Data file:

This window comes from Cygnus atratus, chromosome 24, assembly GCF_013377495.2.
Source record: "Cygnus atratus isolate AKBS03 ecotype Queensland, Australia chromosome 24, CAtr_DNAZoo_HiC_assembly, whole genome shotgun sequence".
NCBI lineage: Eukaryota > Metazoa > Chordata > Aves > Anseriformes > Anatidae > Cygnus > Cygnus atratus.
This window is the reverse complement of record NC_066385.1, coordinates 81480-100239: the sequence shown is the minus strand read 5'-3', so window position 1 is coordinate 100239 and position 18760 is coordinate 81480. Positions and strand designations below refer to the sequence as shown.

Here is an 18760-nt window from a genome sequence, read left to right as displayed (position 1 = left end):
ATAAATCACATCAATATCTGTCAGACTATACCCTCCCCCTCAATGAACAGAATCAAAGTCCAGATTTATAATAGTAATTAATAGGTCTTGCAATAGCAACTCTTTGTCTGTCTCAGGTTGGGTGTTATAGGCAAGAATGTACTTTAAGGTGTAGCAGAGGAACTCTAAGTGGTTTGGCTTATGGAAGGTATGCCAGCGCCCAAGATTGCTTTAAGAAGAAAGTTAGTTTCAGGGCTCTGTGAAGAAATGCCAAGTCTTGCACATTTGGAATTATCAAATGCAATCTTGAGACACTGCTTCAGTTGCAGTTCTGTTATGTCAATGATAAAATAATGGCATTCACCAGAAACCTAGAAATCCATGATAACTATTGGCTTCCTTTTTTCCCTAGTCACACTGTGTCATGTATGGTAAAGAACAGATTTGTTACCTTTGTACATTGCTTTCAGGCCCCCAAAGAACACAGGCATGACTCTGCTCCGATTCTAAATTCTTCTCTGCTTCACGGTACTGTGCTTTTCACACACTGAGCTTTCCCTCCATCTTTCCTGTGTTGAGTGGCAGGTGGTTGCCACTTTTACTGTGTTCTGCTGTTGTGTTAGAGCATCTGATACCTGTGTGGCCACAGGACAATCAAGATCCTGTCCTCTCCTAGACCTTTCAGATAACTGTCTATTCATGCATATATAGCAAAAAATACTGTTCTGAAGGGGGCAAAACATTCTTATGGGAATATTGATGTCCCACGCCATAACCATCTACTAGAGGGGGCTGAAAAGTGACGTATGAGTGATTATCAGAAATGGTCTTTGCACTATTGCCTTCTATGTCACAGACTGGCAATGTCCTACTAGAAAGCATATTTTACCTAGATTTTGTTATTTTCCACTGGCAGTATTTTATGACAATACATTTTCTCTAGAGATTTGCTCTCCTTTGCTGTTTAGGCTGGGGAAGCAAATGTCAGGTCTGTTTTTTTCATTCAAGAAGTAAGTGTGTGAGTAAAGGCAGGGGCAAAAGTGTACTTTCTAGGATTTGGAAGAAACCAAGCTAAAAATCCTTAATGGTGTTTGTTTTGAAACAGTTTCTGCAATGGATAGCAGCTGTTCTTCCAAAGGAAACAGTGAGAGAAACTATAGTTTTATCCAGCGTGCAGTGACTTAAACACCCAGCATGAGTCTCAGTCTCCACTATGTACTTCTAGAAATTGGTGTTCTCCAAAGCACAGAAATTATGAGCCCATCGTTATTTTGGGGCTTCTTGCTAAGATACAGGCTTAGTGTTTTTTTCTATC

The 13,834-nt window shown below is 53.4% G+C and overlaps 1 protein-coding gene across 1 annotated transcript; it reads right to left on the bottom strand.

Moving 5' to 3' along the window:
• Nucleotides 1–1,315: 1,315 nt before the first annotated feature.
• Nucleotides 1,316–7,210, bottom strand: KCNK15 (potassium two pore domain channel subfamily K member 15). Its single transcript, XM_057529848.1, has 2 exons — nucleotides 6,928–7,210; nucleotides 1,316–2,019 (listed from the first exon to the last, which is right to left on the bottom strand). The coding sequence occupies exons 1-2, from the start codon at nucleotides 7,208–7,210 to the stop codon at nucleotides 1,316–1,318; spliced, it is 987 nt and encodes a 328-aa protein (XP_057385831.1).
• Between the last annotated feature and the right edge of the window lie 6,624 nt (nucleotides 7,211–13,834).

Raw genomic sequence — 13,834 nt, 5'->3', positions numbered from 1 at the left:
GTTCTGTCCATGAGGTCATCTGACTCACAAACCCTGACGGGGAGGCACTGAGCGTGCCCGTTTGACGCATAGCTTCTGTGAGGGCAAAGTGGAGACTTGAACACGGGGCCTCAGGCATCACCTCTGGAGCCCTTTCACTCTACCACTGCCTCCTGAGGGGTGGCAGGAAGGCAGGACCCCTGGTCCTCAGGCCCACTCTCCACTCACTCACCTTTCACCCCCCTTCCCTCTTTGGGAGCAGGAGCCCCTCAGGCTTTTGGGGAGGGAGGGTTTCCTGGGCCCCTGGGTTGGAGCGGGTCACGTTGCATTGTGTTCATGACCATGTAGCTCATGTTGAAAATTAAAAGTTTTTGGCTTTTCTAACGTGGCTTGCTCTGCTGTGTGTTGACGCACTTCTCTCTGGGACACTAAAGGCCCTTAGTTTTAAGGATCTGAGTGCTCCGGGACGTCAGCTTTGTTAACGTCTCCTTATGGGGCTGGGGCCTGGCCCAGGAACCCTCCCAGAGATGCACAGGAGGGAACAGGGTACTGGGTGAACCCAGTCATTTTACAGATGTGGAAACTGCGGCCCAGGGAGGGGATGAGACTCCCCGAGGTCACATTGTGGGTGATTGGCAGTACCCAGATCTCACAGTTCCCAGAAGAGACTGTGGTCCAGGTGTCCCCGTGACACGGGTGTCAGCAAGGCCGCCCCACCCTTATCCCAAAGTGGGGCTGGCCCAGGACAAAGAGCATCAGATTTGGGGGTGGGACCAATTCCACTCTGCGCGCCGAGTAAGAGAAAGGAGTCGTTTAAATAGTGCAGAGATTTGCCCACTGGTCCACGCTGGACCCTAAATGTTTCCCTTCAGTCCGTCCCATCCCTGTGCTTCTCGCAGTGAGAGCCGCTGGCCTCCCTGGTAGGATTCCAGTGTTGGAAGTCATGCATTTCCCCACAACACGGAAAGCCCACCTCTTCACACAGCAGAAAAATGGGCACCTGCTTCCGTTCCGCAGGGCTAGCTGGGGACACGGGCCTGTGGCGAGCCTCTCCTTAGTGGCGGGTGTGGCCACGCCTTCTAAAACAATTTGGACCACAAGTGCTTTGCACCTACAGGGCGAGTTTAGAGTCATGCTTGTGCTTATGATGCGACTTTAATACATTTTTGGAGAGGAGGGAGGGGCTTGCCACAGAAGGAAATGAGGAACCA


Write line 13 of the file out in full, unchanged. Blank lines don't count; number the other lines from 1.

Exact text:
GTTCTGTCCATGAGGTCATCTGACTCACAAACCCTGACGGGGAGGCACTGAGCGTGCCCGTTTGACGCATAGCTTCTGTGAGGGCAAAGTGGAGACTTGAACACGGGGCCTCAGGCATCACCTCTGGAGCCCTTTCACTCTACCACTGCCTCCTGAGGGGTGGCAGGAAGGCAGGACCCCTGGTCCTCAGGCCCACTCTCCACTCACTCACCTTTCACCCCCCTTCCCTCTTTGGGAGCAGGAGCCCCTCAGGCTTTTGGGGAGGGAGGGTTTCCTGGGCCCCTGGGTTGGAGCGGGTCACGTTGCATTGTGTTCATGACCATGTAGCTCATGTTGAAAATTAAAAGTTTTTGGCTTTTCTAACGTGGCTTGCTCTGCTGTGTGTTGACGCACTTCTCTCTGGGACACTAAAGGCCCTTAGTTTTAAGGATCTGAGTGCTCCGGGACGTCAGCTTTGTTAACGTCTCCTTATGGGGCTGGGGCCTGGCCCAGGAACCCTCCCAGAGATGCACAGGAGGGAACAGGGTACTGGGTGAACCCAGTCATTTTACAGATGTGGAAACTGCGGCCCAGGGAGGGGATGAGACTCCCCGAGGTCACATTGTGGGTGATTGGCAGTACCCAGATCTCACAGTTCCCAGAAGAGACTGTGGTCCAGGTGTCCCCGTGACACGGGTGTCAGCAAGGCCGCCCCACCCTTATCCCAAAGTGGGGCTGGCCCAGGACAAAGAGCATCAGATTTGGGGGTGGGACCAATTCCACTCTGCGCGCCGAGTAAGAGAAAGGAGTCGTTTAAATAGTGCAGAGATTTGCCCACTGGTCCACGCTGGACCCTAAATGTTTCCCTTCAGTCCGTCCCATCCCTGTGCTTCTCGCAGTGAGAGCCGCTGGCCTCCCTGGTAGGATTCCAGTGTTGGAAGTCATGCATTTCCCCACAACACGGAAAGCCCACCTCTTCACACAGCAGAAAAATGGGCACCTGCTTCCGTTCCGCAGGGCTAGCTGGGGACACGGGCCTGTGGCGAGCCTCTCCTTAGTGGCGGGTGTGGCCACGCCTTCTAAAACAATTTGGACCACAAGTGCTTTGCACCTACAGGGCGAGTTTAGAGTCATGCTTGTGCTTATGATGCGACTTTAATACATTTTTGGAGAGGAGGGAGGGGCTTGCCACAGAAGGAAATGAGGAACCA